Release the Broken Birds

I don’t know about y’all but I feel overwhelmingly bombarded with things that demand my attention on the daily and if there’s one thing I learned to always keep in check when my life seems to kick into hyper speed; it’s to always make sure that at no point am I compromising my peace. But what does that exactly mean? To me, it means removing draining obligations and people from my life – I constantly remind myself that not everyone or everything demands my energy – but this is easier said than done. I seem to always find a way to over-commit or maintain energy sucking relationships because I “feel bad” about canceling or don’t want to “hurt someone’s feelings”. And I know I’m not alone in my feelings here. But in doing this, we actively chose to sacrifice our emotional harmony to avoid the emotional distress that comes with choosing ourselves. But, what if some of us self-sabotage our peace to feed a personality trait – nurturer – or a deeper need/insecurities…I’m talking about Broken Bird Syndrome.

If you do a quick Google search, Broken Bird Syndrome has a few definitions, which I’ve seen exhibited by both men and women. To summarize, Broken/Wounded Bird Syndrome is when an individual surrounds themselves with people with deeper issues or who are emotionally unstable in order to fulfill a desire to be needed which obviously creates an extremely dependent relationship. The nurturer, to a certain degree, or “white knight” feels it is their responsibility to rescue the damsel in distress. Now, I’m no  psychologist but my first thought when really digging into this was, “What makes the superhero if you will think someone else needs saving?”  Which immediately had me flashback to my own relationships and the feelings of the familiar drama associated with individuals who’ve had this complex. My second thought was that some point, I think we all exhibit Broken Bird Syndrome. Someone hurt us deeply or one of our unmet childhood needs manifests into dysfunctional behavior in our relationships…which led me to ask myself, “Sh*t, do I attract broken birds?!”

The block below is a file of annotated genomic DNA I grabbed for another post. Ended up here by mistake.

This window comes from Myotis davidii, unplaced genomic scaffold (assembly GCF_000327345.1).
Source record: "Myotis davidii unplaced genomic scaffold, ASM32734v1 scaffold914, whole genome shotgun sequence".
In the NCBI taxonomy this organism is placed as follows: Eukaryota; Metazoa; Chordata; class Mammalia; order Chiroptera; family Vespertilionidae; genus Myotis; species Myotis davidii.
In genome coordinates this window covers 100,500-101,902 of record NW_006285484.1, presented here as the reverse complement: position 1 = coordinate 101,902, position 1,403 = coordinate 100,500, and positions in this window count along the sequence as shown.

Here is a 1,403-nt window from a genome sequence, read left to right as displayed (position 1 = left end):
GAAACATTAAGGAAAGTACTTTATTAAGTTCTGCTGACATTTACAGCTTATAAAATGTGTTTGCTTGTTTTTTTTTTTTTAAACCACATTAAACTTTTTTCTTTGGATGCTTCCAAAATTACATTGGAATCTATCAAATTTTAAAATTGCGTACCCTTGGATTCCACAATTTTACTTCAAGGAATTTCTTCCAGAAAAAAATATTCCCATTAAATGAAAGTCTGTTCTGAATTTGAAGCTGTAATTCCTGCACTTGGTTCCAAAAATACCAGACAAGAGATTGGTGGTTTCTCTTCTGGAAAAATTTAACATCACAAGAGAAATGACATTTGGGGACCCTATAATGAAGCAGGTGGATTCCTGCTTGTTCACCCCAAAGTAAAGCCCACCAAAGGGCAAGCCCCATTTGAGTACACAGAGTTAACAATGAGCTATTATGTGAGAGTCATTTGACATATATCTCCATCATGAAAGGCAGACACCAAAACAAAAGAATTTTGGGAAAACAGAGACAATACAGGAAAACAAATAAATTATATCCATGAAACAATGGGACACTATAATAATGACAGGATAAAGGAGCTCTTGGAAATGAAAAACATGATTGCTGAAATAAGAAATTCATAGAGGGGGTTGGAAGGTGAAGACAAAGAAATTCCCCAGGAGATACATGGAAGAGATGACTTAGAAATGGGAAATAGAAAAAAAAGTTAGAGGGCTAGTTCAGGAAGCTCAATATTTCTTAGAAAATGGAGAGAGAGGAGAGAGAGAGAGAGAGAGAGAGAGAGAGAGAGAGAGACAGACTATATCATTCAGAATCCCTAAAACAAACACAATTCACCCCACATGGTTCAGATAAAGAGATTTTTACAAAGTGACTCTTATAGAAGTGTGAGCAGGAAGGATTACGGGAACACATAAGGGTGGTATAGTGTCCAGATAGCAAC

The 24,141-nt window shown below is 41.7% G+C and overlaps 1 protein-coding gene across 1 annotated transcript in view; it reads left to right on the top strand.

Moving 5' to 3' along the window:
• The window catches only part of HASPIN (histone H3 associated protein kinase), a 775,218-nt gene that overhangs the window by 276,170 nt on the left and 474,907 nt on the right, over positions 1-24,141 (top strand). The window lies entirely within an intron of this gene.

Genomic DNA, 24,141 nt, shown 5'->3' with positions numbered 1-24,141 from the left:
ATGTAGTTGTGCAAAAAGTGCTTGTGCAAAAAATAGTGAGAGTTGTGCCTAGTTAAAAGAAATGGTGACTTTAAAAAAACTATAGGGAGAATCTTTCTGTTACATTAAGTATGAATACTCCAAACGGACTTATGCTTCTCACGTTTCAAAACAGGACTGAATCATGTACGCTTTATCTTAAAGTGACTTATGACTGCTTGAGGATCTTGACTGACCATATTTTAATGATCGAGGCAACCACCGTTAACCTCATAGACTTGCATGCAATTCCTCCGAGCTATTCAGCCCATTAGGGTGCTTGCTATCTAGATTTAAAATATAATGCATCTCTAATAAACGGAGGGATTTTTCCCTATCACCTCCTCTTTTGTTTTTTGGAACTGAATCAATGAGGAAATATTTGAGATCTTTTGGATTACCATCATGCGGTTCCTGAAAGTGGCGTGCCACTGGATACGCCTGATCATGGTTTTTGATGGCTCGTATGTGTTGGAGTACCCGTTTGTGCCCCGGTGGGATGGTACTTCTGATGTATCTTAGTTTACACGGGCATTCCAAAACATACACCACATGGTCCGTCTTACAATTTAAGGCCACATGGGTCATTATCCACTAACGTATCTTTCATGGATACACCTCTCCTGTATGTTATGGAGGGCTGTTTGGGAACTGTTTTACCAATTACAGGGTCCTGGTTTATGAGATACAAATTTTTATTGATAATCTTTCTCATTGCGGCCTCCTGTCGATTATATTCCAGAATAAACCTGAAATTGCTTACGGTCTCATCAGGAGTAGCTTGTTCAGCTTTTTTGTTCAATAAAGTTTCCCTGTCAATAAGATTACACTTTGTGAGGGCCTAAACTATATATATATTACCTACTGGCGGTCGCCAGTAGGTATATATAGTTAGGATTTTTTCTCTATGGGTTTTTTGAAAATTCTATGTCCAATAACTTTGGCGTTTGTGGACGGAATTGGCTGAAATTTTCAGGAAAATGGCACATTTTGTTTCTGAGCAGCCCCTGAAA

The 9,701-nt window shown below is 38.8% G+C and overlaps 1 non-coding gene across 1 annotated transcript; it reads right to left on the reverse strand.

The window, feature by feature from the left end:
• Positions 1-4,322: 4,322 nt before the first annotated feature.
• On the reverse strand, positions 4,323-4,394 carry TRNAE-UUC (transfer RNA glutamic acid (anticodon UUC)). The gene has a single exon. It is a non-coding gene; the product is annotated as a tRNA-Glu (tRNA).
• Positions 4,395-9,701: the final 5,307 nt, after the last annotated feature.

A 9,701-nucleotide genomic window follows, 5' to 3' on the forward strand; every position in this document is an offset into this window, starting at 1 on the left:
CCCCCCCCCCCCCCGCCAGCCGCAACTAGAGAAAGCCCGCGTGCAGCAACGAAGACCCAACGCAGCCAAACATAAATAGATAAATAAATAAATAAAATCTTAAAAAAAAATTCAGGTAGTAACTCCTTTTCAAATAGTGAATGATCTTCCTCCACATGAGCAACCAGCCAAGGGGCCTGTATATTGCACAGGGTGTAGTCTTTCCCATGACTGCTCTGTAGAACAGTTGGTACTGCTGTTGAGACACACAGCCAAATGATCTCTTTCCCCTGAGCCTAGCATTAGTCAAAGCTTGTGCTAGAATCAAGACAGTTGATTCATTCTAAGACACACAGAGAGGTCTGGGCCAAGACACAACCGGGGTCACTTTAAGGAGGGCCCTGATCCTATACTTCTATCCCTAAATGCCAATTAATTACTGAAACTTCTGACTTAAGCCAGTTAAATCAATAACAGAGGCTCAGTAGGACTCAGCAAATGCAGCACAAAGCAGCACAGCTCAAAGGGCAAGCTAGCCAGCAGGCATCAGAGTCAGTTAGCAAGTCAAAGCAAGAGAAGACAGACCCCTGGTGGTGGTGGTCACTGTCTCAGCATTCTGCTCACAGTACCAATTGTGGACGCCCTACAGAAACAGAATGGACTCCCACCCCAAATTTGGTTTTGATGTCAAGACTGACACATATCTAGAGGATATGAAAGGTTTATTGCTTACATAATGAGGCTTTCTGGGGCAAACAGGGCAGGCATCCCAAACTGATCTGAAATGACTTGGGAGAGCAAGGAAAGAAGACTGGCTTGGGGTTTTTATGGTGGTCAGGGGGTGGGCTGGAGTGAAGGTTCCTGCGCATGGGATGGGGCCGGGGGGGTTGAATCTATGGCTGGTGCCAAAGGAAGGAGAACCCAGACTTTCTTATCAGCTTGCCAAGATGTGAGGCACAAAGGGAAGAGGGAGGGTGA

So. Let me first state my case. I feel as though I am a nurturer by nature. I believe one of my superpowers is giving to others which is why I think I attract people who may be at a point in their life where they need to lean on someone. Now, due to my fascination with the human experience and being intrigued by people and their story, this is where I think I may exhibit Broken Bird Syndrome tendencies. It is not so much that I am actively looking for people who “need me” to be “saved” from themselves, more so, I genuinely enjoy helping people work through their problems from a rational lens – or what I perceive as rational, using my past mistakes as learning opportunities for the future. This, I think, is where I tend to attract people needing to unload the emotional baggage that feels too big to unpack alone. And I do it to myself. I am very open about the tough life moments I’ve worked through – obviously – and feel my life experience is very relatable. In sharing my story, I hope to influence others to search within for their truth but often find myself playing therapist and it can be exhausting.

What it boils down to is that there is a fine line between helping those you love and trying to fix or rescue them. It’s not your job to fix anyone. You CANNOT “FIX” SOMEONE. To think you can is a complete rejection of the true identity of the person and disbelief in authentic growth. Instead, I think it’s important to establish a healthy support system within your relationships – romantic, platonic or friends.

Release the Broken Birds.

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